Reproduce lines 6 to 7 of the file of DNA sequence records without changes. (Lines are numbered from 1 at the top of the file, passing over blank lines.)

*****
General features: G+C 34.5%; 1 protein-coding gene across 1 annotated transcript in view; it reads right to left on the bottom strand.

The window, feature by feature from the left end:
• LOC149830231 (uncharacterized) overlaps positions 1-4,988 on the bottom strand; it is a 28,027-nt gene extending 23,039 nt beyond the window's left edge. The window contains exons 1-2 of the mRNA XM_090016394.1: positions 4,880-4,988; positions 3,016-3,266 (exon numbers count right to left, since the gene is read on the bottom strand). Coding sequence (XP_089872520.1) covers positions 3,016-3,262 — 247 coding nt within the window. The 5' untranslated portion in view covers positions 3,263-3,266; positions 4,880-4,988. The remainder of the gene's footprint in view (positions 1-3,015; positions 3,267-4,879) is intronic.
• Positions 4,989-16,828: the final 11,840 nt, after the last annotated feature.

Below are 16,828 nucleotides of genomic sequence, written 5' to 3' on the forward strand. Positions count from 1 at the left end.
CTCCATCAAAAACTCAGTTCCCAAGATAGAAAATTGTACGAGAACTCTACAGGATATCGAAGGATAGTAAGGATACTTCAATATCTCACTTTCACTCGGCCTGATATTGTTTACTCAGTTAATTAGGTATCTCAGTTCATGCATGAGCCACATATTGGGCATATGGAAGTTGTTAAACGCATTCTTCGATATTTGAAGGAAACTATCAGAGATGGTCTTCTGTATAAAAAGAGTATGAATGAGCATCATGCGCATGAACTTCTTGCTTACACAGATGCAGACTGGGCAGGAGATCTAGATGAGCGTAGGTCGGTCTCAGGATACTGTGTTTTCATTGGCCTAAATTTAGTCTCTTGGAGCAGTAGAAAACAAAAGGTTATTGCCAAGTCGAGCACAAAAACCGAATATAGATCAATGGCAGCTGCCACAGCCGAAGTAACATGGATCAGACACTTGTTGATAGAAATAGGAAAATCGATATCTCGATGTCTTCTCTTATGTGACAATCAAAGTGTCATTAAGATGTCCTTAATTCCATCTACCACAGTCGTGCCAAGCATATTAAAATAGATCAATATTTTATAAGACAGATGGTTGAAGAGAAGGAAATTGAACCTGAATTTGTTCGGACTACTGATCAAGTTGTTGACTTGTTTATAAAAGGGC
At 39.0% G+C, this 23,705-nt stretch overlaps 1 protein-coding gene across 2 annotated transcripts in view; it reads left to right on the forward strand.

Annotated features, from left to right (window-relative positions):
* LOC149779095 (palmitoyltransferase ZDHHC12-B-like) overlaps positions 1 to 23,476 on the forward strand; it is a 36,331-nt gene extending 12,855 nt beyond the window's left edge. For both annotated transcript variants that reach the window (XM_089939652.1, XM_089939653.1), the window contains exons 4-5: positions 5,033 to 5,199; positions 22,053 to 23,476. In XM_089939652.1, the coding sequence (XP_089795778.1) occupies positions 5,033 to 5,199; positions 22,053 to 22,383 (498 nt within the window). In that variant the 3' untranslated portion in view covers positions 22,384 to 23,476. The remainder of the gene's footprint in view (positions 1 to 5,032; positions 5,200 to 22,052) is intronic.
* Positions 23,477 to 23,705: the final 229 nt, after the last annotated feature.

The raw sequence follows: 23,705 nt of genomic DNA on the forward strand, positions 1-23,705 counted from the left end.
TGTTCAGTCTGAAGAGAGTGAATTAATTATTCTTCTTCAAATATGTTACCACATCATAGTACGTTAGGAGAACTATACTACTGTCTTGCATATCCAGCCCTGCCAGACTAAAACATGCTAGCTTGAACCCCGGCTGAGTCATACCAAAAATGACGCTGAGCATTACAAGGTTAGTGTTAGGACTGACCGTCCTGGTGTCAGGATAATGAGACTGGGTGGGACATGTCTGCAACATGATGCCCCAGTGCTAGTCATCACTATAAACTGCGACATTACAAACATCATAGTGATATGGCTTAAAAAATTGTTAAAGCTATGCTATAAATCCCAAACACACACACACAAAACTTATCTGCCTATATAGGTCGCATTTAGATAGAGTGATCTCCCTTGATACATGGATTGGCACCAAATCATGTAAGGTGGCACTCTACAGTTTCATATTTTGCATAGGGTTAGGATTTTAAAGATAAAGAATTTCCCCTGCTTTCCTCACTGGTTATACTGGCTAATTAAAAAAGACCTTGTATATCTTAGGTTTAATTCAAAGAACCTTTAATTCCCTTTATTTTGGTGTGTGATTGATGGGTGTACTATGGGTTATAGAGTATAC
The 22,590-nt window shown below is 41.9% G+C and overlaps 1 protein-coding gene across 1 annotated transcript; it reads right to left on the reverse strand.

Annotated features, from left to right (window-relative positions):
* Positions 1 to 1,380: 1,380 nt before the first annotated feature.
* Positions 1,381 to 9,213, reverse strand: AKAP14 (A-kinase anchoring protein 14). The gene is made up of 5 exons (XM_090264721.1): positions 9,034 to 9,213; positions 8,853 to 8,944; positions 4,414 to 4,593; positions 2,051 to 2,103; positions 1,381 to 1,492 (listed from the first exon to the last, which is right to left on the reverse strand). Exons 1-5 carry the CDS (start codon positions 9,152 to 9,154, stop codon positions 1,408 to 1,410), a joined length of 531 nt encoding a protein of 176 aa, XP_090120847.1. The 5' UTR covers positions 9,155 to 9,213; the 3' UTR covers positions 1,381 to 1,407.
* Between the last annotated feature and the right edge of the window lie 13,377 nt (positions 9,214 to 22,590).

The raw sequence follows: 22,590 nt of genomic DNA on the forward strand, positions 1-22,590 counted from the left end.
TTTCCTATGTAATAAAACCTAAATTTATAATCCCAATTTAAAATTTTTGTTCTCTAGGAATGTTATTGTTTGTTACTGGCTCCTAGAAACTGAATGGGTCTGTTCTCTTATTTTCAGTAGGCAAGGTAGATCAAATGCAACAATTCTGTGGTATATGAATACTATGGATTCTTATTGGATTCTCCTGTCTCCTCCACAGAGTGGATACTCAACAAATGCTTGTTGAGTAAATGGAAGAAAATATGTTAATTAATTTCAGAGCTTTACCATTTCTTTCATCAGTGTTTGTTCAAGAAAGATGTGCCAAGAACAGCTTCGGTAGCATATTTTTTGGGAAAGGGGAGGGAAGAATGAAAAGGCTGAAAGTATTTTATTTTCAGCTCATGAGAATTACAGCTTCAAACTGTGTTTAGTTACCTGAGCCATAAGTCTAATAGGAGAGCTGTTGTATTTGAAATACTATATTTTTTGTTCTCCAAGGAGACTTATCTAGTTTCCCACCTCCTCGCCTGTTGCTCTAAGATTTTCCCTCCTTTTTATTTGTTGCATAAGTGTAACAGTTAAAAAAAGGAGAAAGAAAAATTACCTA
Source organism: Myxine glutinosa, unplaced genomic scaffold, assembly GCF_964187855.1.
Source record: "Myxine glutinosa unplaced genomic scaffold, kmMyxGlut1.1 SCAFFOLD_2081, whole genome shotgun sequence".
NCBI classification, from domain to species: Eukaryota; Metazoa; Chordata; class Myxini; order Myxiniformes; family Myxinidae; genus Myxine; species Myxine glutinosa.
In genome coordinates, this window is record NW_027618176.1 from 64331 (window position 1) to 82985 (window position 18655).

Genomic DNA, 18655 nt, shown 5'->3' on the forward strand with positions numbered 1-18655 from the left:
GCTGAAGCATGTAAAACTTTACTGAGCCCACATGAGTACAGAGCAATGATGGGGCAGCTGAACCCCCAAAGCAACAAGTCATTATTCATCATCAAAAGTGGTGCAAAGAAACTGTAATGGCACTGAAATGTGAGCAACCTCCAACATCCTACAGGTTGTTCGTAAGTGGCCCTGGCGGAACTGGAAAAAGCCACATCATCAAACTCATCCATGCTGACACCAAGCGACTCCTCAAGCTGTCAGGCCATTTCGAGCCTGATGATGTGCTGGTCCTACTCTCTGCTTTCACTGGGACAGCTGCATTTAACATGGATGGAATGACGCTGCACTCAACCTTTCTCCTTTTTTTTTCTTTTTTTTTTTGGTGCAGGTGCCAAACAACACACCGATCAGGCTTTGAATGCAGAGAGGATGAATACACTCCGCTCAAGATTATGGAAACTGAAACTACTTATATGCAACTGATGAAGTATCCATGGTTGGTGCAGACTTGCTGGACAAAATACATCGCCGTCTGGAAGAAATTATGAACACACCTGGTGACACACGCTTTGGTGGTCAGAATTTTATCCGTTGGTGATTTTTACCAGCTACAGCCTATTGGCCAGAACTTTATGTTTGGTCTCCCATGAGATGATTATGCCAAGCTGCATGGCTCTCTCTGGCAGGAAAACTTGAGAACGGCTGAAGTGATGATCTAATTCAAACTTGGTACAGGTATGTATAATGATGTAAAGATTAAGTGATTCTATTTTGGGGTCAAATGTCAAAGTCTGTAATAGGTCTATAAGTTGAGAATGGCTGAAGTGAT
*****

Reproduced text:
CTCCATCAAAAACTCAGTTCCCAAGATAGAAAATTGTACGAGAACTCTACAGGATATCGAAGGATAGTAAGGATACTTCAATATCTCACTTTCACTCGGCCTGATATTGTTTACTCAGTTAATTAGGTATCTCAGTTCATGCATGAGCCACATATTGGGCATATGGAAGTTGTTAAACGCATTCTTCGATATTTGAAGGAAACTATCAGAGATGGTCTTCTGTATAAAAAGAGTATGAATGAGCATCATGCGCATGAACTTCTTGCTTACACAGATGCAGACTGGGCAGGAGATCTAGATGAGCGTAGGTCGGTCTCAGGATACTGTGTTTTCATTGGCCTAAATTTAGTCTCTTGGAGCAGTAGAAAACAAAAGGTTATTGCCAAGTCGAGCACAAAAACCGAATATAGATCAATGGCAGCTGCCACAGCCGAAGTAACATGGATCAGACACTTGTTGATAGAAATAGGAAAATCGATATCTCGATGTCTTCTCTTATGTGACAATCAAAGTGTCATTAAGATGTCCTTAATTCCATCTACCACAGTCGTGCCAAGCATATTAAAATAGATCAATATTTTATAAGACAGATGGTTGAAGAGAAGGAAATTGAACCTGAATTTGTTCGGACTACTGATCAAGTTGTTGACTTGTTTATAAAAGGGC
At 39.0% G+C, this 23,705-nt stretch overlaps 1 protein-coding gene across 2 annotated transcripts in view; it reads left to right on the forward strand.